Nearly a year and a half into the United States' military campaign against the Islamic State group, Defense Secretary Ash Carter has called on U.S. Cyber Command to intensify the online fight against the terrorist group, Defense Department spokesman Peter Cook said.
Carter and Gen. Joseph Dunford, chairman of the Joint Chiefs of Staff, visited Cyber Command on Jan. 27 to deliver the message and take stock of the military's ongoing cyber operation against Islamic State.
Left unsaid was how effective cyber operations have been and what else U.S. military hackers could be doing. Cook did not respond to multiple requests for comment.
A month ago, the Los Angeles Times reported that Carter was considering stepping up cyberattacks on Islamic State's digital infrastructure and said Cyber Command had "developed an array of malware" to attack the group.
Cyber Command is a supportive command that works in tandem with others. In the case of the campaign against Islamic State, Cyber Command can complement airstrikes coordinated by U.S. Central Command with a suite of digital tools to unmask terrorist operatives or disrupt their communications.
Spokeswoman Lt. Col. Kara Soules would not comment when asked how the command's offensive capabilities have matured since the start of the campaign against Islamic State.
"As a matter of operational security, U.S. Cyber Command does not discuss specific plans, options, capabilities or operations," she said, adding that the command "provides a broad range of cyber options to the nation's leaders and provides daily support to joint force commanders."
Adm. Michael Rogers, head of Cyber Command, said last week that the command is at a tipping point in maturing its offensive and defensive cyber capabilities. The command is developing more tangible capabilities "that you will see us start to apply in a broader and broader way," said Rogers, who is also National Security Agency director.
The Army component of Cyber Command is a case in point. When Lt. Gen. Edward Cardon took the helm of Army Cyber Command in September 2013, he only had two teams of cyber specialists that were at initial operating capability; today, he has 33 such teams with at least that capability. The maturation of those cyber forces "is going to add significantly to the capabilities of the Department of Defense," Cardon said in a Jan. 29 appearance at the Institute of World Politics in Washington.
"One of the things that Cybercom did was create the ability to have a more holistic view on warfare," Bob Stasio, a former Army signals intelligence platoon leader in Iraq and now a fellow at the Truman National Security Project, told FCW. The maturing command "has a full-spectrum range of capabilities."
Cyber aspirations spring eternal
As Cyber Command has honed its hacking skills, Islamic State's digital operatives have reportedly sought to do the same.
The organization’s bloody emergence on the world stage was accompanied by an adroit social media machine, which generated speculation about the group's capabilities in cyberspace. Not long after the U.S. began bombing Islamic State targets in August 2014, cybersecurity experts interviewed by FCW judged the organization's capabilities in cyberspace to be more aspirational than operational.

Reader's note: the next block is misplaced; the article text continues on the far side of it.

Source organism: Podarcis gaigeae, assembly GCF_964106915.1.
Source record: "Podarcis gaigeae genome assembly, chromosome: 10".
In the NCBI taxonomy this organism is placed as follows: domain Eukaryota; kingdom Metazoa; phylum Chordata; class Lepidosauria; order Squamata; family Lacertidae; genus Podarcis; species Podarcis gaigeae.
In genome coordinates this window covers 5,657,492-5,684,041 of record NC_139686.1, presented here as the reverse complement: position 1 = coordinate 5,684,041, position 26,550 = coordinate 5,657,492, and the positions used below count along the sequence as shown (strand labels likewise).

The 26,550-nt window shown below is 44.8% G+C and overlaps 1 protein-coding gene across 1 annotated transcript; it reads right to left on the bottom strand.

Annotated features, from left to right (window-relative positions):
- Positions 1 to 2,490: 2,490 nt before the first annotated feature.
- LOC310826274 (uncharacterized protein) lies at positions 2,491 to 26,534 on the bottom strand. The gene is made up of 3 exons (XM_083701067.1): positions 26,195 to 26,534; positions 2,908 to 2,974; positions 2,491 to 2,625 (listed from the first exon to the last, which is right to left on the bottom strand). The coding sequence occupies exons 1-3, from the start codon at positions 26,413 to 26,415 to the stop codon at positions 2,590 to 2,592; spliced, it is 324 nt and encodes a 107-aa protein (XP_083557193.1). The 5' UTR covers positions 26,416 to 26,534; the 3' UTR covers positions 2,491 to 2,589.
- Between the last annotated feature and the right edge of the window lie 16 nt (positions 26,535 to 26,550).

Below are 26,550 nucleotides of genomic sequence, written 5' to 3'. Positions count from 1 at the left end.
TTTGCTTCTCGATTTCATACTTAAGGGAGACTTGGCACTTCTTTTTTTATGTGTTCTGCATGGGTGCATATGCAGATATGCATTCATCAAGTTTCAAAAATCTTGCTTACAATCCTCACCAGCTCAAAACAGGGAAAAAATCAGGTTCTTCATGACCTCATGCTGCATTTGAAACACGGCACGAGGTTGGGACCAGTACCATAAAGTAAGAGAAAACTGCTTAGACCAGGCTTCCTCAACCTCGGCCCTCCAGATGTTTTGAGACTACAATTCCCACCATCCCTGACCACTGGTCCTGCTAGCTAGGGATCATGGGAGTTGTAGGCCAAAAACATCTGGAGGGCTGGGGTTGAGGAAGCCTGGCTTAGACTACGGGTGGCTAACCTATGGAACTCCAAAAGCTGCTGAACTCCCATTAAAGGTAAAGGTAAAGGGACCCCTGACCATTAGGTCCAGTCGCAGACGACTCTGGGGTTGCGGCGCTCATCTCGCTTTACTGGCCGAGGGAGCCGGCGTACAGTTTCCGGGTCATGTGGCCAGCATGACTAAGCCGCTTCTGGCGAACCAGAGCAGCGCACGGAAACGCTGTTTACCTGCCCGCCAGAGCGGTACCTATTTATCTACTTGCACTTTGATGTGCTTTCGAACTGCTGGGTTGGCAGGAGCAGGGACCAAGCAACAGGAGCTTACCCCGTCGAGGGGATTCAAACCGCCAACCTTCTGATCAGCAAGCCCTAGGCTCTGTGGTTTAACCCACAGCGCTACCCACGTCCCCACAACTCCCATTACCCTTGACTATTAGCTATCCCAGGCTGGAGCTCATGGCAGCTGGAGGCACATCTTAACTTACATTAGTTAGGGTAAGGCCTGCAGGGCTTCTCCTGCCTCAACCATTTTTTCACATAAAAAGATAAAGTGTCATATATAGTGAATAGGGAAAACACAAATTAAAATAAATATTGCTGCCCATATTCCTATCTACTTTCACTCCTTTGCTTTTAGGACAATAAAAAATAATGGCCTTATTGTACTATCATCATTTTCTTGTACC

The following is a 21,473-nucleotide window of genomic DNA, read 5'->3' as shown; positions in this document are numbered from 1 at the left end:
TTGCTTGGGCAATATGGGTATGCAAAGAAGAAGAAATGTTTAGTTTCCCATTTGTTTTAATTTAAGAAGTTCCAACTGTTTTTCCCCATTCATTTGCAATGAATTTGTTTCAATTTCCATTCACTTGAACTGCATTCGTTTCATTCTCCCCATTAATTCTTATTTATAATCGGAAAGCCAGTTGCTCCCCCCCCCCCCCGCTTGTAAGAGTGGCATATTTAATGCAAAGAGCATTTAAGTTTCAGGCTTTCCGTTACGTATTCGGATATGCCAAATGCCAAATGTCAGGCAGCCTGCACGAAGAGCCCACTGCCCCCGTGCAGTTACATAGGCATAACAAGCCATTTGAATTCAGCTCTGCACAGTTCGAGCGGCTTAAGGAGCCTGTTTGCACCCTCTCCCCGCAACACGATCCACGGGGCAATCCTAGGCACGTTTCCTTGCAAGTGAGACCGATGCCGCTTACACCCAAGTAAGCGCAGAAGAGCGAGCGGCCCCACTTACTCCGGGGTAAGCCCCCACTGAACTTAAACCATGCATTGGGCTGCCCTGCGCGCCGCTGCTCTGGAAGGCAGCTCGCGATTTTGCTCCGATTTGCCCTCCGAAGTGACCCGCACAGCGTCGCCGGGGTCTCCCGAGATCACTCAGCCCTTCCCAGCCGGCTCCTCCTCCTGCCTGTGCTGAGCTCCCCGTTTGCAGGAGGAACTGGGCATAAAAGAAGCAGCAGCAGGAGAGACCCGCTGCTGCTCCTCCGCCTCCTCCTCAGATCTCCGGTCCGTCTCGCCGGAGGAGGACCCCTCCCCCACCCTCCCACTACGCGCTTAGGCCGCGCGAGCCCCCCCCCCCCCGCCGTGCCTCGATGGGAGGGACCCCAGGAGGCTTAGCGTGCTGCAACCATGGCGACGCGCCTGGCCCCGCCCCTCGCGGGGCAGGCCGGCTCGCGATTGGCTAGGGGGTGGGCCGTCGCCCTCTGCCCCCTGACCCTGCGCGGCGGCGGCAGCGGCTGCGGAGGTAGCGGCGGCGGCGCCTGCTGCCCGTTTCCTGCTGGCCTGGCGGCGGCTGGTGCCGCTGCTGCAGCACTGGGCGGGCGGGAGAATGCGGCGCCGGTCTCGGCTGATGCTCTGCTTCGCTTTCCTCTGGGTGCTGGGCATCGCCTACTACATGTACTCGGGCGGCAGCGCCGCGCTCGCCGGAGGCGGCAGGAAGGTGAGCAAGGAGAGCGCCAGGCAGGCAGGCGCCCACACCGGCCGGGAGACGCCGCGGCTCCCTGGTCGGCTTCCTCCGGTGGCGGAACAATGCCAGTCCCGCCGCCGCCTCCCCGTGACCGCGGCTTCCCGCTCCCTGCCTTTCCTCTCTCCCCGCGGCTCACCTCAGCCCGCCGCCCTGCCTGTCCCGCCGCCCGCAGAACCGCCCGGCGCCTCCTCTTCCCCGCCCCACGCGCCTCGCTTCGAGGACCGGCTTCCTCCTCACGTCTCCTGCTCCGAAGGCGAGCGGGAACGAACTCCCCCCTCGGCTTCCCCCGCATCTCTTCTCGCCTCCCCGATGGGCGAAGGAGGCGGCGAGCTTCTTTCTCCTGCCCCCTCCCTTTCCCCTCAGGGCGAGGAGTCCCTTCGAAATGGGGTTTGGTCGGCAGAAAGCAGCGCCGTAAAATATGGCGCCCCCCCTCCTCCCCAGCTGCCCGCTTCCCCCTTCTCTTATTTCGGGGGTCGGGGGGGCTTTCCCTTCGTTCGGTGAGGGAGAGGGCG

The intervening months have seen episodic demonstrations of Islamic State’s cyber activity, incidents that show an eagerness to disrupt but not much sophistication. For example, in January 2015, Islamic State sympathizers breached the Twitter and YouTube accounts of Central Command, displaying messages threatening violence against U.S. soldiers and posting military documents. But that was an act of vandalism rather than a sophisticated attack.
"There are beginning to be some indications that [Islamic State is] looking to expand their offensive cyber capabilities as well," said John Cohen, former acting undersecretary for intelligence and analysis at the Department of Homeland Security, citing published reports.
But going on the cyber offensive could leave the group vulnerable. Islamic State's computer operatives are "no different than any other would-be attacker [in that] they use compromised systems for command and control and to obscure their real locations," said Tony Cole, vice president and global government CTO at FireEye, a network security firm.
Like almost all other hackers, Islamic State operatives "leave tell-tale signs of their identity through the use of the same tools, processes, domains and actions -- sometimes with minor variations -- and many other indicators of compromise that will eventually identify them," Cole told FCW.
Cyber Command hasn't been the only agency trying to dismantle Islamic State in cyberspace. The Justice Department announced this week that an alleged Islamic State supporter who is accused of hacking the personal information of U.S. service members had made an initial court appearance in Virginia.
About the Author
Sean Lyngaas is an FCW staff writer covering defense, cybersecurity and intelligence issues. Prior to joining FCW, he was a reporter and editor at Smart Grid Today, where he covered everything from cyber vulnerabilities in the U.S. electric grid to the national energy policies of Britain and Mexico. His reporting on a range of global issues has appeared in publications such as The Atlantic, The Economist, The Washington Diplomat and The Washington Post.
Lyngaas is an active member of the National Press Club, where he served as chairman of the Young Members Committee. He earned his M.A. in international affairs from The Fletcher School of Law and Diplomacy at Tufts University, and his B.A. in public policy from Duke University.